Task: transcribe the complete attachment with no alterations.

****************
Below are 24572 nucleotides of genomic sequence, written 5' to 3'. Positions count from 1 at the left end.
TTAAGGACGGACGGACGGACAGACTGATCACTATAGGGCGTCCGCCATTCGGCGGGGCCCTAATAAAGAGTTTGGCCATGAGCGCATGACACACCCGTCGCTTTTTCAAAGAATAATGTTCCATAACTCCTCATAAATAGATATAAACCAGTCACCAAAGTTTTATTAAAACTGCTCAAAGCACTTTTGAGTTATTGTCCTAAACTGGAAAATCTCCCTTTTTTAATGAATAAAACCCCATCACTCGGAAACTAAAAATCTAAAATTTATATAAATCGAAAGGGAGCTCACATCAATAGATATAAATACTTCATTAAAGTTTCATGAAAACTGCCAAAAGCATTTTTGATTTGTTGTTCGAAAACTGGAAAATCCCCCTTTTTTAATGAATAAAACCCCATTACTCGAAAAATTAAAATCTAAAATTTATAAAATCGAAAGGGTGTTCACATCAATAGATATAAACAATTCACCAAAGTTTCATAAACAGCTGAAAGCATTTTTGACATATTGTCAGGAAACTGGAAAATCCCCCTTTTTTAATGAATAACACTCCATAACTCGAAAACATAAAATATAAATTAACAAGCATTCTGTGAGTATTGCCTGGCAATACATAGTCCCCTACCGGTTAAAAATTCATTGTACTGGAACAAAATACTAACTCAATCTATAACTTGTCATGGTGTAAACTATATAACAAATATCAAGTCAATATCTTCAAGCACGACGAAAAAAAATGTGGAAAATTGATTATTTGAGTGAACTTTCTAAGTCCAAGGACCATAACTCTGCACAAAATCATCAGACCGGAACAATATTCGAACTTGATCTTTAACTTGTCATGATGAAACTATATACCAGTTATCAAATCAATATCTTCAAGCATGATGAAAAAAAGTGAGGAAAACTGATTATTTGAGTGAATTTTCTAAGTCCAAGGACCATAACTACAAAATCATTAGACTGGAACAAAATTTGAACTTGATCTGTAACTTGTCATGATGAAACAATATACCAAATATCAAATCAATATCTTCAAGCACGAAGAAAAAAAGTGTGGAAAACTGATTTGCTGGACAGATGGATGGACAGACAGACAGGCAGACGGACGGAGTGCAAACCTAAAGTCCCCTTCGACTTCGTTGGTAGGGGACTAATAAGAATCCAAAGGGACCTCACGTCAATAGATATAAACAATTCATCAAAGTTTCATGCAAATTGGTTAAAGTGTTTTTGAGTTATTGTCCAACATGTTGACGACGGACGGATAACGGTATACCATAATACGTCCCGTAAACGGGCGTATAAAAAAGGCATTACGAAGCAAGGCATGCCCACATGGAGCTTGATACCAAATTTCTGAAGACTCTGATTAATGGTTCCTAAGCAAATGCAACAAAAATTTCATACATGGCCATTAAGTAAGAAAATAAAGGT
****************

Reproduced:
Below are 24572 nucleotides of genomic sequence, written 5' to 3'. Positions count from 1 at the left end.
TTAAGGACGGACGGACGGACAGACTGATCACTATAGGGCGTCCGCCATTCGGCGGGGCCCTAATAAAGAGTTTGGCCATGAGCGCATGACACACCCGTCGCTTTTTCAAAGAATAATGTTCCATAACTCCTCATAAATAGATATAAACCAGTCACCAAAGTTTTATTAAAACTGCTCAAAGCACTTTTGAGTTATTGTCCTAAACTGGAAAATCTCCCTTTTTTAATGAATAAAACCCCATCACTCGGAAACTAAAAATCTAAAATTTATATAAATCGAAAGGGAGCTCACATCAATAGATATAAATACTTCATTAAAGTTTCATGAAAACTGCCAAAAGCATTTTTGATTTGTTGTTCGAAAACTGGAAAATCCCCCTTTTTTAATGAATAAAACCCCATTACTCGAAAAATTAAAATCTAAAATTTATAAAATCGAAAGGGTGTTCACATCAATAGATATAAACAATTCACCAAAGTTTCATAAACAGCTGAAAGCATTTTTGACATATTGTCAGGAAACTGGAAAATCCCCCTTTTTTAATGAATAACACTCCATAACTCGAAAACATAAAATATAAATTAACAAGCATTCTGTGAGTATTGCCTGGCAATACATAGTCCCCTACCGGTTAAAAATTCATTGTACTGGAACAAAATACTAACTCAATCTATAACTTGTCATGGTGTAAACTATATAACAAATATCAAGTCAATATCTTCAAGCACGACGAAAAAAAATGTGGAAAATTGATTATTTGAGTGAACTTTCTAAGTCCAAGGACCATAACTCTGCACAAAATCATCAGACCGGAACAATATTCGAACTTGATCTTTAACTTGTCATGATGAAACTATATACCAGTTATCAAATCAATATCTTCAAGCATGATGAAAAAAAGTGAGGAAAACTGATTATTTGAGTGAATTTTCTAAGTCCAAGGACCATAACTACAAAATCATTAGACTGGAACAAAATTTGAACTTGATCTGTAACTTGTCATGATGAAACAATATACCAAATATCAAATCAATATCTTCAAGCACGAAGAAAAAAAGTGTGGAAAACTGATTTGCTGGACAGATGGATGGACAGACAGACAGGCAGACGGACGGAGTGCAAACCTAAAGTCCCCTTCGACTTCGTTGGTAGGGGACTAATAAGAATCCAAAGGGACCTCACGTCAATAGATATAAACAATTCATCAAAGTTTCATGCAAATTGGTTAAAGTGTTTTTGAGTTATTGTCCAACATGTTGACGACGGACGGATAACGGTATACCATAATACGTCCCGTAAACGGGCGTATAAAAAAGGCATTACGAAGCAAGGCATGCCCACATGGAGCTTGATACCAAATTTCTGAAGACTCTGATTAATGGTTCCTAAGCAAATGCAACAAAAATTTCATACATGGCCATTAAGTAAGAAAATAAAGGT